Restaurants That Put the 'Give' in Thanksgiving
Find out which Seattle-area restaurants are notoriously generous.
John Howie is known for his big heart. And not just for keeping us in tempura-fried Kurobuta bacon. Thanks for that John. Really, thank you.
From his Seastar Restaurant and Raw Bars (in Bellevue and Seattle), his Sport Restaurant and Bar at the base of the Space Needle, and John Howie Steak in Bellevue, Howie has staged numerous philanthropic events over the years—including the biggie, happening this week for the tenth consecutive year: Thanksgiving dinner for the needy at the Bellevue Seastar.
Seastar crew and families will serve, cook, and wash dishes for the 500-plus Eastsiders referred through Eastside agencies LifeSpring, Hopelink, Olive Crest, Redmond YWCA, and the Sophia Way.
Then Saturday, November 24, Howie will head across the bridge to his Westlake Seastar for his Second Annual Stone Soup benefit. For $10 the public is invited to sample Howie’s coconut curry rock crab and blue mussel chowder, served by Seattle celebs, with all proceeds going to Food Lifeline’s “Kick Hunger” challenge.
Howie’s not alone in his altruism. Restaurant empire-builders Tom Douglas (Dahlia Lounge et. al) and Ethan Stowell (Staple and Fancy, et al.) are renowned for it—just ask Food Lifeline and the Fetal Hope Foundation, respectively, among many others. Salty’s on Alki has a winemaker’s dinner upcoming to benefit the White Center Food Bank. Wild Ginger has donated its pan-Asian cuisine to benefit Camp Korey, which serves children with serious illnesses. Heavy Restaurant Group, which owns the Purple Cafes, Barrio, and Lot No. 3, embarked this fall on a campaign to raise thousands for Team for Kids, which promotes fitness for low-income children.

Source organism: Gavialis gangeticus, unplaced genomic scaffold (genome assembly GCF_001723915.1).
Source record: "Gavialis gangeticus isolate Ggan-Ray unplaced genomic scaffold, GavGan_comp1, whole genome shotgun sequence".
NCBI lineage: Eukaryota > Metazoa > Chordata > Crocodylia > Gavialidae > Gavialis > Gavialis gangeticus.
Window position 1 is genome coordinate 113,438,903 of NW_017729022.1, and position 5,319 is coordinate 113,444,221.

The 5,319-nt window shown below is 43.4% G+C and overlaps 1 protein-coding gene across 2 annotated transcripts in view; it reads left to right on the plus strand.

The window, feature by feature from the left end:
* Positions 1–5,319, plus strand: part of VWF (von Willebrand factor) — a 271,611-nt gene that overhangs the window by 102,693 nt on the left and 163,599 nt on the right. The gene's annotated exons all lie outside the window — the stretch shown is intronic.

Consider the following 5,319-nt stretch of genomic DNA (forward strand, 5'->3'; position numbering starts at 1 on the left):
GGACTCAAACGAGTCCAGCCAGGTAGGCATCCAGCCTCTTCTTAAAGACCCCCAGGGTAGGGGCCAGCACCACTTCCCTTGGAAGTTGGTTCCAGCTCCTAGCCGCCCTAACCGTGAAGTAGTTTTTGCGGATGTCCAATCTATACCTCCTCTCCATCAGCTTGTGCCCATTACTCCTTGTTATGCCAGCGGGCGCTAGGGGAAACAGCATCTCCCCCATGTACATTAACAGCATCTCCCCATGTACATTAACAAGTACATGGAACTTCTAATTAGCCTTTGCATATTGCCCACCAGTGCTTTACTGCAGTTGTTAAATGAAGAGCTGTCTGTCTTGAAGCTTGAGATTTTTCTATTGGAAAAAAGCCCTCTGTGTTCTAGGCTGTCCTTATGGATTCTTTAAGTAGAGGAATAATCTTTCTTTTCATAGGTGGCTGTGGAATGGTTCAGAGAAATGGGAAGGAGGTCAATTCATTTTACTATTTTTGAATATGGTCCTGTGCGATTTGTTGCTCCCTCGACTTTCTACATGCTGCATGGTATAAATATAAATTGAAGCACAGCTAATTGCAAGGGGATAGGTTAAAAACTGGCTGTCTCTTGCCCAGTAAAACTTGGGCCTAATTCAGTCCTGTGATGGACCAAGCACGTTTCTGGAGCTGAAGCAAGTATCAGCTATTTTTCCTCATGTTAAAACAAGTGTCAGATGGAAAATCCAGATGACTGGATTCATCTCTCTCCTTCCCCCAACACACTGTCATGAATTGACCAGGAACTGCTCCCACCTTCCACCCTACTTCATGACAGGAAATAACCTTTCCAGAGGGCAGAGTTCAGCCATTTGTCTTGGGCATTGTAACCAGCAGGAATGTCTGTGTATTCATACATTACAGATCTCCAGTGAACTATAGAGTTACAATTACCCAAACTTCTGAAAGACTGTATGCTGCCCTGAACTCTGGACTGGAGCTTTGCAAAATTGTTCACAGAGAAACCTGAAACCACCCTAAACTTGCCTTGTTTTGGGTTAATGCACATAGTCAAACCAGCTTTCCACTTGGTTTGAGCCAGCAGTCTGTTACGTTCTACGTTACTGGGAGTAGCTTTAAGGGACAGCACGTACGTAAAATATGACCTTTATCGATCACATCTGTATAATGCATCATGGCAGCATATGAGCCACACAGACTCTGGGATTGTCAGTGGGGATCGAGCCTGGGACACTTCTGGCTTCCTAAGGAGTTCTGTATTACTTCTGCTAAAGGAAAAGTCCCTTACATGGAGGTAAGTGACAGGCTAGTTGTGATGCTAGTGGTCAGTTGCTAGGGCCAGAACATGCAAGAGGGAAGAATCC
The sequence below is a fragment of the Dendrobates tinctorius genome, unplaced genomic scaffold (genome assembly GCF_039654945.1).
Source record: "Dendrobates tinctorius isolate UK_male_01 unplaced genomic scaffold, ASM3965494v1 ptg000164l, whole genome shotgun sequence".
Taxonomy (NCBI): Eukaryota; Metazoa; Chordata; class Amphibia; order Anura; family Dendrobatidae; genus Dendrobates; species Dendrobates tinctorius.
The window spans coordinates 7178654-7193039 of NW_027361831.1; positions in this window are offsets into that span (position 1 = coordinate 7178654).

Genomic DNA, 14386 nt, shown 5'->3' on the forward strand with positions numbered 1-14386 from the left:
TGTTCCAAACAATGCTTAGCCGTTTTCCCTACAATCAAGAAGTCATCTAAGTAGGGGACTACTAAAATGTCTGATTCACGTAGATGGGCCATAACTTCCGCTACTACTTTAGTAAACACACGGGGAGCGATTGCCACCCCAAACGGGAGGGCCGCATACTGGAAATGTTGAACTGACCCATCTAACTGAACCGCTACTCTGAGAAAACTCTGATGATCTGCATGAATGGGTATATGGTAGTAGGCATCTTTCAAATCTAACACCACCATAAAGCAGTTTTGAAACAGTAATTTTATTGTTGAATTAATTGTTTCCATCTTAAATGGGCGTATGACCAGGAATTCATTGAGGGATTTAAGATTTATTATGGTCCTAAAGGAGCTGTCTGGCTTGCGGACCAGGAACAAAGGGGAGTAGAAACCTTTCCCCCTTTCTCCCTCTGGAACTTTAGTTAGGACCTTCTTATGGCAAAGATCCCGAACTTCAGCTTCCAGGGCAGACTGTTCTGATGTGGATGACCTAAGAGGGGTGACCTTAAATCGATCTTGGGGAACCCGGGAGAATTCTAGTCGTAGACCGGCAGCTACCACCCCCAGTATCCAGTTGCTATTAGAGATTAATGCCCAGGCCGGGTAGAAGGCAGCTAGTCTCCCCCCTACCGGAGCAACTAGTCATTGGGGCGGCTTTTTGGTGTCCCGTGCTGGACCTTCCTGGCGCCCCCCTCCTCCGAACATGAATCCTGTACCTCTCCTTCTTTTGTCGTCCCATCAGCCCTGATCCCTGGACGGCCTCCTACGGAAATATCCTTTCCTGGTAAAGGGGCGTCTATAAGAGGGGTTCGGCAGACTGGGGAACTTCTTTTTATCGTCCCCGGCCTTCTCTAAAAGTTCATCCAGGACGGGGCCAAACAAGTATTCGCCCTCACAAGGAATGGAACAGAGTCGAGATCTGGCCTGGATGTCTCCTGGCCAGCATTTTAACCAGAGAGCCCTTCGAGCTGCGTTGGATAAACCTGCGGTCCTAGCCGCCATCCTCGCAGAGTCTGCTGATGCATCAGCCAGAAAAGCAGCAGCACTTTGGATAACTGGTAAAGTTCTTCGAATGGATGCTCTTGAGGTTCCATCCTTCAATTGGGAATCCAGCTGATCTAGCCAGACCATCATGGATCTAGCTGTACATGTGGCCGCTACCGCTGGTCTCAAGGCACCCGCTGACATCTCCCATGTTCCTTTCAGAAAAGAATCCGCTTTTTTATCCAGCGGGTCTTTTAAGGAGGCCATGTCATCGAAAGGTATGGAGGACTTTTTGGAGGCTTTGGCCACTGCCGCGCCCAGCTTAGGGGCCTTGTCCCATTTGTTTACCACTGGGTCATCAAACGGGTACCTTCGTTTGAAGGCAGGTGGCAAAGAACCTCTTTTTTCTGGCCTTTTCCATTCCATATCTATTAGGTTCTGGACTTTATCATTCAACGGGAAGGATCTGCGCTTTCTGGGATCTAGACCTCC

Just last week Seattle Met celebrated the great good work of a dozen Seattle-area nonprofits with its first annual Light a Fire Awards, held in partnership with Canlis, another business well known for giving back. (Of course such marketing partnerships are forged strictly apart from any critical appraisal I deliver as restaurant critic.)
This list is but the tip of a large iceberg of Seattle restaurants with large charitable hearts—restaurants, it should be noted, that often are the big corporate chains with the big corporate bucks. Not a bad thing to keep in mind next time you’re choosing a restaurant.
Who have I left out?